“The biggest problem with the situation in Israel is that the law isn’t up-to-date,” says Dr. Asaf Weiner, head of regulation and policy at the Israel Internet Association. “Our legal system just does not deal with all the challenges of digital searches, specifically searchers on remote servers, and the courts have been begging the legislative branch to address the issue. In the end, it’s impossible to use a law drafted in 1995, long before the age of internet in every home and light years before anyone even thought about cloud computing, to address the technology we have in 2022. So what happens is that the courts usually manage to interpret the law in a way that grants police the authority, but they do not set clear boundaries for police powers to protect civil rights.”

“An equally pressing problem, which is exacerbated by access to data in the cloud, is the unbearable ease with which police can create an exact copy of all the data a person possesses the moment that their device is in the hands of an investigator,” Weiner adds. “And this isn’t just about the police, by the way. Several bodies have the legal authority to investigate, like the Tax Authority, the Military Police, and even the Privacy Protection Authority.”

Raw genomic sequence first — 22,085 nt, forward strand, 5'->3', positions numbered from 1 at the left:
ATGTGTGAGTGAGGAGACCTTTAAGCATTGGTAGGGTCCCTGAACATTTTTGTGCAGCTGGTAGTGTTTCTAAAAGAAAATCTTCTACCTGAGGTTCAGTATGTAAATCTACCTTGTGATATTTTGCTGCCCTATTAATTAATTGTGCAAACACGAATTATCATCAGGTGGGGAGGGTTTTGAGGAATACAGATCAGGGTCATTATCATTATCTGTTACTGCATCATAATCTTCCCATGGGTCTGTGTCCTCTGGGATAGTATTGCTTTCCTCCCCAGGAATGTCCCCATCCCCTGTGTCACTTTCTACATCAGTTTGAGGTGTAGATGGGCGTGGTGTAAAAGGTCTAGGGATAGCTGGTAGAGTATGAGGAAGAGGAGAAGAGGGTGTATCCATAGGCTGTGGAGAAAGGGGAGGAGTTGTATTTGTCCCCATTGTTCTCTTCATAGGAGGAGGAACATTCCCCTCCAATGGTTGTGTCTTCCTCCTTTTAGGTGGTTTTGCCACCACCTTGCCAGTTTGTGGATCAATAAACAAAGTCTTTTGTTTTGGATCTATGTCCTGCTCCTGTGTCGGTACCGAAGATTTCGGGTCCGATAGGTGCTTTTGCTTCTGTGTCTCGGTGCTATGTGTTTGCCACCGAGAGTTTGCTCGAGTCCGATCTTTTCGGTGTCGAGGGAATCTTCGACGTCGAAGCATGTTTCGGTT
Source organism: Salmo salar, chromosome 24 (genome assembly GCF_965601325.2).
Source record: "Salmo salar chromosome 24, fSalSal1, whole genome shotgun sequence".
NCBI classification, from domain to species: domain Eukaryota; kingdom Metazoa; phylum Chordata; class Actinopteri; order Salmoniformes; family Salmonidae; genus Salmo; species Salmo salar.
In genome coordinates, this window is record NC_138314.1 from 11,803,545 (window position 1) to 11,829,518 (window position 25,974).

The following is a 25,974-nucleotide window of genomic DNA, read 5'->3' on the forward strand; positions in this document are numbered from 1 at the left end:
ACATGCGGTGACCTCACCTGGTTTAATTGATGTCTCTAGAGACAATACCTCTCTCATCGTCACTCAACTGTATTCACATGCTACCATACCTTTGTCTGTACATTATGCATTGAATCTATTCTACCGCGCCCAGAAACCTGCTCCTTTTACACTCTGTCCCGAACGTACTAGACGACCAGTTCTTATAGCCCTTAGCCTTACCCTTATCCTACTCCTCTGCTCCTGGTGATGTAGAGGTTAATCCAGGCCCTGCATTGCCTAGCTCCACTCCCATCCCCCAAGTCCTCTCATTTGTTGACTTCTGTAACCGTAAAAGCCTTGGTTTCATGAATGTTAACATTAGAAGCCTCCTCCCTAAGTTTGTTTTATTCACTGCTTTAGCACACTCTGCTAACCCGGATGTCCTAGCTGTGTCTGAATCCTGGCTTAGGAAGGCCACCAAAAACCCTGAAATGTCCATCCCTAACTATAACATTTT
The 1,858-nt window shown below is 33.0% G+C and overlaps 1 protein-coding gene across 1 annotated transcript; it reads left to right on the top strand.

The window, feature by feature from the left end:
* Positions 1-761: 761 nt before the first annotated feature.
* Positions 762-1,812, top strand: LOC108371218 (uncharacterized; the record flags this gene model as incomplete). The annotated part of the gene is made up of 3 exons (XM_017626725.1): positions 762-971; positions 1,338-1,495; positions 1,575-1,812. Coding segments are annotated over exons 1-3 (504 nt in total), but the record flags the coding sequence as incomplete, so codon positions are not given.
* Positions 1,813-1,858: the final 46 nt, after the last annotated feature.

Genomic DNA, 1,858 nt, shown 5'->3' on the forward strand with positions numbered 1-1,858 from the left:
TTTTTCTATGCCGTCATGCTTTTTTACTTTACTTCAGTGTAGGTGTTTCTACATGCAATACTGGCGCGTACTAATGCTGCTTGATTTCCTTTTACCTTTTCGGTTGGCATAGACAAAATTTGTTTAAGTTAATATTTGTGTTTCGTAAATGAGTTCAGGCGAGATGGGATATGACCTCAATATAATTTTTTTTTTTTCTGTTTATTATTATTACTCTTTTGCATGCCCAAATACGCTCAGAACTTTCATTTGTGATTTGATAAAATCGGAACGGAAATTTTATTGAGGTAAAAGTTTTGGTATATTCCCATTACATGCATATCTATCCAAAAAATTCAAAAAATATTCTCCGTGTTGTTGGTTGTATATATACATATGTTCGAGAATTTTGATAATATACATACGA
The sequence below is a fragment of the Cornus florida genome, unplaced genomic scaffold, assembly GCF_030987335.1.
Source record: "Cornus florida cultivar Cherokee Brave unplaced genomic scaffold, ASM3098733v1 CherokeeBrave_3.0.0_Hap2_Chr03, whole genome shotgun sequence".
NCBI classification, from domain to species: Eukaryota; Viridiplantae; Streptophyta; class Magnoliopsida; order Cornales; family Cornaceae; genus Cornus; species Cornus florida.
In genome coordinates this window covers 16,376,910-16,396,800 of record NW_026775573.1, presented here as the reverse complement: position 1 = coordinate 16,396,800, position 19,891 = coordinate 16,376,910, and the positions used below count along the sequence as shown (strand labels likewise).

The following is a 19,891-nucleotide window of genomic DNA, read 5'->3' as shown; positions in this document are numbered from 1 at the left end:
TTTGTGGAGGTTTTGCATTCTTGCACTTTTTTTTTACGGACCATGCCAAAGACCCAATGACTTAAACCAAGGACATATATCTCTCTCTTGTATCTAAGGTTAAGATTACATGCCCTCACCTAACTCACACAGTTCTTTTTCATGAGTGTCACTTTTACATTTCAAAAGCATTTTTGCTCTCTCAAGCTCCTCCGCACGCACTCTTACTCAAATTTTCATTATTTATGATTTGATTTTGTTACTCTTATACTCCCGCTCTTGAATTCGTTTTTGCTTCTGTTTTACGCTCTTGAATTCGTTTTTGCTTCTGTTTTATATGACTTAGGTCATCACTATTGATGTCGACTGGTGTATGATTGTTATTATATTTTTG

“This can include the location history that Google automatically saves, your internet searches, photographs, documents, conversations on any platform, including dating apps, and so on,” Weiner says. At the press of a button, a law-enforcement body can make a copy of all this information. What happens to that data when the case is closed? Do they have to delete it entirely, or is it kept as part of their intelligence material? And what about the privacy of third parties or information stored in the cloud and protected as privileged information? After all, everything can be duplicated, and filtering is only done in retrospect. The Knesset must provide answers for these issues.”

Response

The Justice Ministry submitted the following response: “Conducting searches by accessing remote servers is acceptable in many countries in the world, and it allows law-enforcement authorities to conduct effective searches of materials used by the suspect in committing a crime. The power to conduct such searches is taken from the General Criminal Procedure Law and the Computers Law, and it is being widely discussed at the time in the courts as part of the Telegrass case. The legal arguments of both sides on this legal issue are being heard before the court, which will rule on them.